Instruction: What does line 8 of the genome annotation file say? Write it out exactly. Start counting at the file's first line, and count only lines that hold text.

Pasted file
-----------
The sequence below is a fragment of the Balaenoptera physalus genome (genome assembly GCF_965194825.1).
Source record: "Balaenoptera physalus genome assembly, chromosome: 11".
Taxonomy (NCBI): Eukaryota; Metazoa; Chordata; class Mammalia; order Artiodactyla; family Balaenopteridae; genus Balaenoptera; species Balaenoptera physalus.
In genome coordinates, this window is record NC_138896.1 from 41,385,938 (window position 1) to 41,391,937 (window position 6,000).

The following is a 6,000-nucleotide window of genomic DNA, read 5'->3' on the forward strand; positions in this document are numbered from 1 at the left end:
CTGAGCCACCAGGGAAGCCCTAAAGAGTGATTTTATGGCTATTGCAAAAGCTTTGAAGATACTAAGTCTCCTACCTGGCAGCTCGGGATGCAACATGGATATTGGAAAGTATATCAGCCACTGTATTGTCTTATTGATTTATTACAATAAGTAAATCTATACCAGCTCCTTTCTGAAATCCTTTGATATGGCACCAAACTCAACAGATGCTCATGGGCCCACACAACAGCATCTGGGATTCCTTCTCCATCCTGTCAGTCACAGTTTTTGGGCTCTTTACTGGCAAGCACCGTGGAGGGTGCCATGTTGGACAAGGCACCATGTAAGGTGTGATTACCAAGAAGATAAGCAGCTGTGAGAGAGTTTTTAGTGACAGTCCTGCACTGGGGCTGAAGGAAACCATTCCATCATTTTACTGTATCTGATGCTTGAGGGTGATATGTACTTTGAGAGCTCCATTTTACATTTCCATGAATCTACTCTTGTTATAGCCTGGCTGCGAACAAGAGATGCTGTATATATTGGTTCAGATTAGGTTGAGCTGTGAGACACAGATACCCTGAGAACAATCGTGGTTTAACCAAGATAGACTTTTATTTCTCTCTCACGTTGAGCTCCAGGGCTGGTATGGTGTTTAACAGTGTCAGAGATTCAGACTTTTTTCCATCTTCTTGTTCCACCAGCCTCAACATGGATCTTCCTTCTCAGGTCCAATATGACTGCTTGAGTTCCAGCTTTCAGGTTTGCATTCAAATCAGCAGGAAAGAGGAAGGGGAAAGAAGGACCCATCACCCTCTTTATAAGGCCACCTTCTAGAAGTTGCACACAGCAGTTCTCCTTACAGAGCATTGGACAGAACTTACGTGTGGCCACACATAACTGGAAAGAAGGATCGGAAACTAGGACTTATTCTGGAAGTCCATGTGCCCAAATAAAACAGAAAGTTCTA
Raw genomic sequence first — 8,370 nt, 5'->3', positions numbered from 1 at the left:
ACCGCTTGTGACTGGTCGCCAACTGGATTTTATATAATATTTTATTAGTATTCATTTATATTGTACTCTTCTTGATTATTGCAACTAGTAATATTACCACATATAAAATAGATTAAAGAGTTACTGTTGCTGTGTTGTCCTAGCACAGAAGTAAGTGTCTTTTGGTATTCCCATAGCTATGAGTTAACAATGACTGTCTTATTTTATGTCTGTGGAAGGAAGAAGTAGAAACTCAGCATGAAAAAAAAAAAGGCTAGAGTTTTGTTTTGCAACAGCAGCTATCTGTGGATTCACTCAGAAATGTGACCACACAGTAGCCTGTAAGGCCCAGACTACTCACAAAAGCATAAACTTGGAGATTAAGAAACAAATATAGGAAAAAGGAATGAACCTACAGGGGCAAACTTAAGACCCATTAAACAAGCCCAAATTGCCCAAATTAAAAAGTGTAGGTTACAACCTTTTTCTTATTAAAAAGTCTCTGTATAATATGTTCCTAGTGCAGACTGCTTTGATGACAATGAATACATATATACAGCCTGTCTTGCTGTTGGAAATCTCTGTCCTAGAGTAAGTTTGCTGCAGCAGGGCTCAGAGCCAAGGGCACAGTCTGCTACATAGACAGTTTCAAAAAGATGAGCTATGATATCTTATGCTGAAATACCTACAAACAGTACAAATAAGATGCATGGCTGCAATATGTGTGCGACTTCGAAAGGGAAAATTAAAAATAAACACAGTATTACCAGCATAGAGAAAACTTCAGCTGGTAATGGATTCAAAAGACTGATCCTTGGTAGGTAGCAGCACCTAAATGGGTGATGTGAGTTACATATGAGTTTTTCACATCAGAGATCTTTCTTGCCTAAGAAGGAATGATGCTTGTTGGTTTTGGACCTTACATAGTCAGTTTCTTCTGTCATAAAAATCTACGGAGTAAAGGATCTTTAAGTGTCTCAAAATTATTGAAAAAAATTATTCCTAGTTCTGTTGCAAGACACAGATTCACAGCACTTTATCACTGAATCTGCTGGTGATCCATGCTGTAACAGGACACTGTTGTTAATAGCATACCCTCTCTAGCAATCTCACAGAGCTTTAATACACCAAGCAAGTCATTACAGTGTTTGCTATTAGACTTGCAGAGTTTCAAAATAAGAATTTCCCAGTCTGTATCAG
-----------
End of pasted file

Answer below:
ACCGCTTGTGACTGGTCGCCAACTGGATTTTATATAATATTTTATTAGTATTCATTTATATTGTACTCTTCTTGATTATTGCAACTAGTAATATTACCACATATAAAATAGATTAAAGAGTTACTGTTGCTGTGTTGTCCTAGCACAGAAGTAAGTGTCTTTTGGTATTCCCATAGCTATGAGTTAACAATGACTGTCTTATTTTATGTCTGTGGAAGGAAGAAGTAGAAACTCAGCATGAAAAAAAAAAAGGCTAGAGTTTTGTTTTGCAACAGCAGCTATCTGTGGATTCACTCAGAAATGTGACCACACAGTAGCCTGTAAGGCCCAGACTACTCACAAAAGCATAAACTTGGAGATTAAGAAACAAATATAGGAAAAAGGAATGAACCTACAGGGGCAAACTTAAGACCCATTAAACAAGCCCAAATTGCCCAAATTAAAAAGTGTAGGTTACAACCTTTTTCTTATTAAAAAGTCTCTGTATAATATGTTCCTAGTGCAGACTGCTTTGATGACAATGAATACATATATACAGCCTGTCTTGCTGTTGGAAATCTCTGTCCTAGAGTAAGTTTGCTGCAGCAGGGCTCAGAGCCAAGGGCACAGTCTGCTACATAGACAGTTTCAAAAAGATGAGCTATGATATCTTATGCTGAAATACCTACAAACAGTACAAATAAGATGCATGGCTGCAATATGTGTGCGACTTCGAAAGGGAAAATTAAAAATAAACACAGTATTACCAGCATAGAGAAAACTTCAGCTGGTAATGGATTCAAAAGACTGATCCTTGGTAGGTAGCAGCACCTAAATGGGTGATGTGAGTTACATATGAGTTTTTCACATCAGAGATCTTTCTTGCCTAAGAAGGAATGATGCTTGTTGGTTTTGGACCTTACATAGTCAGTTTCTTCTGTCATAAAAATCTACGGAGTAAAGGATCTTTAAGTGTCTCAAAATTATTGAAAAAAATTATTCCTAGTTCTGTTGCAAGACACAGATTCACAGCACTTTATCACTGAATCTGCTGGTGATCCATGCTGTAACAGGACACTGTTGTTAATAGCATACCCTCTCTAGCAATCTCACAGAGCTTTAATACACCAAGCAAGTCATTACAGTGTTTGCTATTAGACTTGCAGAGTTTCAAAATAAGAATTTCCCAGTCTGTATCAG